Outlook Express for legitimate purposes, this legitimate usage will be
hampered as well.

A vendor solution to this vulnerability would be to include a
reassembling agent at the server that will not allow any non-reassembled
message to traverse through it.

Vendor response - Check Point:
"Neither the latest 4.1 nor the latest NG versions of FW-1 are
vulnerable to this problem. A few details follow:

1. FW-1 does not directly analyze the body of attachments. In that
respect, the vulnerability is not applicable to FW-1.

2. FW-1 has the capability to easily filter these types of messages, by
specifying "message/partial" in the "Strip MIME of type:" section of the
resource definition.

3. FW-1 does serve as a platform for third party vendors to check
attachments for viruses via the "CVP" OPSEC mechanism. When defining a
CVP server, a message box is presented to the administrator (when
approving the resource) that says:

"When CVP server is used it is recommended to strip MIME of type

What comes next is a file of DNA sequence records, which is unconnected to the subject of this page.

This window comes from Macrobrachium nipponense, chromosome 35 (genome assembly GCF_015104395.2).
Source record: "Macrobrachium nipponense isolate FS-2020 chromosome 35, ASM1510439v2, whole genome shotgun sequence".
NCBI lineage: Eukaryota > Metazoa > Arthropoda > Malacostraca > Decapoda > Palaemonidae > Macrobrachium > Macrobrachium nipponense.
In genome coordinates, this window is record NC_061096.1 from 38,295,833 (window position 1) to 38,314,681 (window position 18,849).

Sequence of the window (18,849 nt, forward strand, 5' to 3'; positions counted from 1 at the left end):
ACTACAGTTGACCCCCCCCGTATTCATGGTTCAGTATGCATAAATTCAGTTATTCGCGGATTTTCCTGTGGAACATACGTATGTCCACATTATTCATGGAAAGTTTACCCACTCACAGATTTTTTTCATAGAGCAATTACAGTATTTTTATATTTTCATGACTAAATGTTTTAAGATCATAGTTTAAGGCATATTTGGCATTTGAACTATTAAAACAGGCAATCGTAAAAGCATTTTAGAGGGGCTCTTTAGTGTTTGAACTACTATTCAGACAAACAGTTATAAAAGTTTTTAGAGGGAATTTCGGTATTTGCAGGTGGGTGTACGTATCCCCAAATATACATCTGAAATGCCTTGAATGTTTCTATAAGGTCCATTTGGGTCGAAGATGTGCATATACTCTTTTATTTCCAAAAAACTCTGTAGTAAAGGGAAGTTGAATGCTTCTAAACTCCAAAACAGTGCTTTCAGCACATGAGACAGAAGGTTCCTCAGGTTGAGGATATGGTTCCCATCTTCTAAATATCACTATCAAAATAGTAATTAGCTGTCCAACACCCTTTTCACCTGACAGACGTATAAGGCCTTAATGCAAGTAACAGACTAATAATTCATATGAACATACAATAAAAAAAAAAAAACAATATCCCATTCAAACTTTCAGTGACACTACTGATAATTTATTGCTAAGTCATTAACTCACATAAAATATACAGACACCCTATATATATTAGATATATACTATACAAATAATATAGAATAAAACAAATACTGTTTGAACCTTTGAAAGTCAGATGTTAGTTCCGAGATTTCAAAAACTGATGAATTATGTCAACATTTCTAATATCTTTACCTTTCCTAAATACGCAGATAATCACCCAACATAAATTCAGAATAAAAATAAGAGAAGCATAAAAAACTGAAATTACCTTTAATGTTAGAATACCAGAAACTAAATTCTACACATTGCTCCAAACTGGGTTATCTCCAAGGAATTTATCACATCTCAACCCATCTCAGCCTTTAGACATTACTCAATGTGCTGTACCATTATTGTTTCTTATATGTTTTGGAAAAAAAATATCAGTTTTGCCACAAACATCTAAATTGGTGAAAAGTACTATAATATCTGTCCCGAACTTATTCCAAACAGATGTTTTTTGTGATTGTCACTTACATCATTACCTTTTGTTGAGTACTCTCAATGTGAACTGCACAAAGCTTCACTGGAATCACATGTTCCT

'message/partial'. Do you want to add 'message/partial'?"

Pressing "Yes" will automatically add 'message/partial' to the
appropriate place in the resource definition.

We therefore believe is safe to say that not only are we not vulnerable
to this problem ourselves, we also protect 3rd party opsec partners from
falling for this pitfall."

Vendor response - GFI:
GFI MailSecurity for Exchange/SMTP 7.2 has been updated to detect this
exploit as "fragmented message" through its email exploit detection
engine and quarantines it at server level.

GFI patch URL:
GFI's latest version of MailSecurity for Exchange is patched against
this problem. For more information, see:
<http://www.gfi.com/mailsecurity/> http://www.gfi.com/mailsecurity/

Vendor response - Symantec: